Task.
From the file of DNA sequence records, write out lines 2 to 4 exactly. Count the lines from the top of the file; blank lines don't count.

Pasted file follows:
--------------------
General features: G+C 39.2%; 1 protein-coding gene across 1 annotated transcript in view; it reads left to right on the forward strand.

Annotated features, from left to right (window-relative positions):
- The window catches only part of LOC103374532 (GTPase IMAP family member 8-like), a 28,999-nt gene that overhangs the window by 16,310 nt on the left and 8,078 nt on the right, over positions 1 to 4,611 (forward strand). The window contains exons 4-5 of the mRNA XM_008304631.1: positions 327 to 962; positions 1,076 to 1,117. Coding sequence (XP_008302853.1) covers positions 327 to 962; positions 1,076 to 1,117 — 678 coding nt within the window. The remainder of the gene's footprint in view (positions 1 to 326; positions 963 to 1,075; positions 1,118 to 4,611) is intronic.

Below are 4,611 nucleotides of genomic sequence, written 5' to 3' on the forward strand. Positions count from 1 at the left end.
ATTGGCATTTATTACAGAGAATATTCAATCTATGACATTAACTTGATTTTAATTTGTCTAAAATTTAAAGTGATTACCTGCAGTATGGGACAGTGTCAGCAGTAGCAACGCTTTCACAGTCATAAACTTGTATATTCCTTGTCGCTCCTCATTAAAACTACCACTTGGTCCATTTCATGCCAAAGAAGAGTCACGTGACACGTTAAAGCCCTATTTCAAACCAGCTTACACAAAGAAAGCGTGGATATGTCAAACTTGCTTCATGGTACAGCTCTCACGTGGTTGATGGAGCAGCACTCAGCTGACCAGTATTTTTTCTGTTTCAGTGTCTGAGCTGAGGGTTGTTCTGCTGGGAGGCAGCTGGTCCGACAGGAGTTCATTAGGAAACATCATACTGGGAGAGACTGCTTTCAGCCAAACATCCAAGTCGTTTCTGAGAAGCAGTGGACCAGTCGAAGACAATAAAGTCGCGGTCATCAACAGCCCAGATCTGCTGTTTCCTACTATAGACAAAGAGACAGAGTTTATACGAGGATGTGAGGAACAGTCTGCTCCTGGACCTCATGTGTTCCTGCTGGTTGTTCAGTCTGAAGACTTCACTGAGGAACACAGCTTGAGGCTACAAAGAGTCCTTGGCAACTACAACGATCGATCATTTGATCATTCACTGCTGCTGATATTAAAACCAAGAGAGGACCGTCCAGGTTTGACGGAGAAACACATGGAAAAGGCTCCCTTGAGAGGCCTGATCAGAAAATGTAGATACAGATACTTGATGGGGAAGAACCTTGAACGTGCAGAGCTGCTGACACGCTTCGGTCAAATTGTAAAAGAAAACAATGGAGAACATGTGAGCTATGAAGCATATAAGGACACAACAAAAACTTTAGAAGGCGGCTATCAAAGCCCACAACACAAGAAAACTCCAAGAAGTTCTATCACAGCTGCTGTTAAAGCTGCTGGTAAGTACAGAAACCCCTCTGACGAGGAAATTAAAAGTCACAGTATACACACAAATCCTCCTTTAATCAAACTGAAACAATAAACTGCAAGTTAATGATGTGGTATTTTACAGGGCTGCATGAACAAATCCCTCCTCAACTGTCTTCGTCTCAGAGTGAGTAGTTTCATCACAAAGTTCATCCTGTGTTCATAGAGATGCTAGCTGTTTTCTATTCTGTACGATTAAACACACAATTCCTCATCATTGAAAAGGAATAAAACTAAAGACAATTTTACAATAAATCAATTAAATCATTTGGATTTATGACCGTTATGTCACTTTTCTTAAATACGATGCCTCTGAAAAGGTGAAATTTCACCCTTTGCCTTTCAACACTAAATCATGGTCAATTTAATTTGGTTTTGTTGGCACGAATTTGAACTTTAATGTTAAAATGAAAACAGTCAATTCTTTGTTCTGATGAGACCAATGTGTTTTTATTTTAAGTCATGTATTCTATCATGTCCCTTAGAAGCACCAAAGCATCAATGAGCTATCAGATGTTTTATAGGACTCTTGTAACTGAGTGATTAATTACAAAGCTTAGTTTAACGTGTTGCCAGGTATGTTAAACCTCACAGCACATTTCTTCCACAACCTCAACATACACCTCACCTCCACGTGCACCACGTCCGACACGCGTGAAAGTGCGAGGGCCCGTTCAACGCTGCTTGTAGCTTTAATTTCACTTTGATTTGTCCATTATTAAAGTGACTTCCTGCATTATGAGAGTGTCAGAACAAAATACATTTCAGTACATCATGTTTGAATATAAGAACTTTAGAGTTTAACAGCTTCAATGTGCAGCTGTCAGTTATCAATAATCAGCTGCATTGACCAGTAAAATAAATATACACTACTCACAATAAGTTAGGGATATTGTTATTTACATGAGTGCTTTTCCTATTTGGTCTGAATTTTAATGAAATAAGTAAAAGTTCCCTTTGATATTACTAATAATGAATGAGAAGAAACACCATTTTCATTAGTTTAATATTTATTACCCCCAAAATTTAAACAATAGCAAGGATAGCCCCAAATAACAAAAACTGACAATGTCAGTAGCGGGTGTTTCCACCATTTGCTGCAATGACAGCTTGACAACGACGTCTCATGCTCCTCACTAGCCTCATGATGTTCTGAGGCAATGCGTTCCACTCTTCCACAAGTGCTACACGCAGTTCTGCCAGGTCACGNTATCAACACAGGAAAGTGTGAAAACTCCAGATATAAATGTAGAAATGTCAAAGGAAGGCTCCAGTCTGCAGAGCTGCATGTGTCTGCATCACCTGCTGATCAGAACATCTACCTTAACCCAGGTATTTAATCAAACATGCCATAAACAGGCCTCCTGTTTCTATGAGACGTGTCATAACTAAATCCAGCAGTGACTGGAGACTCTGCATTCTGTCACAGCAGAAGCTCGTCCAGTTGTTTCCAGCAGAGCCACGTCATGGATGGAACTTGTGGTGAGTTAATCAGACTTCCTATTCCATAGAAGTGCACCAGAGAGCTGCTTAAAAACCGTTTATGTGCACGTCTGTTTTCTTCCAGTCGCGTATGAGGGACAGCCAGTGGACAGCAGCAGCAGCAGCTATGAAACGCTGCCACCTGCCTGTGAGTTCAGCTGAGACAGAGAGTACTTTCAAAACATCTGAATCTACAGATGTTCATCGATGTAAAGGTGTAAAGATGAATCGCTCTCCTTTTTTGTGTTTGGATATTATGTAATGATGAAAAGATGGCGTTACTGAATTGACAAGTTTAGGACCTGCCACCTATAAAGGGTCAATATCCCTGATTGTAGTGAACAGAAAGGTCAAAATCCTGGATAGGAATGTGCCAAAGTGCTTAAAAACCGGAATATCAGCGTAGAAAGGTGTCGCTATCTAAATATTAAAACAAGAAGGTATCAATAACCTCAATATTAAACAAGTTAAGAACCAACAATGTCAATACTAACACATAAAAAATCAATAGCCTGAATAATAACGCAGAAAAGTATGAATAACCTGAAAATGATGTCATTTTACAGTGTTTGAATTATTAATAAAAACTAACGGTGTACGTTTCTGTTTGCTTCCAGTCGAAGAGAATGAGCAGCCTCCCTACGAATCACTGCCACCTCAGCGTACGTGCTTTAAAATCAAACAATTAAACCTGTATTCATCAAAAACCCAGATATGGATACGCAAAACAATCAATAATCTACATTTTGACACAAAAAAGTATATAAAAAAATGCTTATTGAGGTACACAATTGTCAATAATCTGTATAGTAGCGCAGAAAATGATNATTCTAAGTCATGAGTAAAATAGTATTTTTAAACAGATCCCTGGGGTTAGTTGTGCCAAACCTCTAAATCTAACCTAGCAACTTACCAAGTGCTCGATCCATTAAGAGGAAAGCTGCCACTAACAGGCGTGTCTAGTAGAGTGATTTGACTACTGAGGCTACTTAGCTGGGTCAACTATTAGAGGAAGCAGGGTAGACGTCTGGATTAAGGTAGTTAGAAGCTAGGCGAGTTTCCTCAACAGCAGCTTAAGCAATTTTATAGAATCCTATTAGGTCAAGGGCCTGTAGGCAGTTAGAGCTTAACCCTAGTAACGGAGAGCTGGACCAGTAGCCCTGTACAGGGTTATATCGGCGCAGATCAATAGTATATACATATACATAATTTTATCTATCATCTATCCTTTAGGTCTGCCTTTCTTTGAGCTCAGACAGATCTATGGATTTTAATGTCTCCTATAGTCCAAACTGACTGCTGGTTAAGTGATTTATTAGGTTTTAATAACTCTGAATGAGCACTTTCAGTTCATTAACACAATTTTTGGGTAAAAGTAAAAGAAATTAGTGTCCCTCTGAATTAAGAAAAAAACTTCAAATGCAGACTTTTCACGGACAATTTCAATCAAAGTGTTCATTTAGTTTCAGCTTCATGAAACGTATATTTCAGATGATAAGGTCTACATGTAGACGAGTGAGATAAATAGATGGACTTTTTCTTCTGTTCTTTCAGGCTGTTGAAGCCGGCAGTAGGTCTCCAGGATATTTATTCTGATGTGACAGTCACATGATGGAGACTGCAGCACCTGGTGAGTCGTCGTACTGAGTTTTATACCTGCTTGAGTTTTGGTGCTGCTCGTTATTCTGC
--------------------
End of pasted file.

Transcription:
Annotated features, from left to right (window-relative positions):
- The window catches only part of LOC103374532 (GTPase IMAP family member 8-like), a 28,999-nt gene that overhangs the window by 16,310 nt on the left and 8,078 nt on the right, over positions 1 to 4,611 (forward strand). The window contains exons 4-5 of the mRNA XM_008304631.1: positions 327 to 962; positions 1,076 to 1,117. Coding sequence (XP_008302853.1) covers positions 327 to 962; positions 1,076 to 1,117 — 678 coding nt within the window. The remainder of the gene's footprint in view (positions 1 to 326; positions 963 to 1,075; positions 1,118 to 4,611) is intronic.

Below are 4,611 nucleotides of genomic sequence, written 5' to 3' on the forward strand. Positions count from 1 at the left end.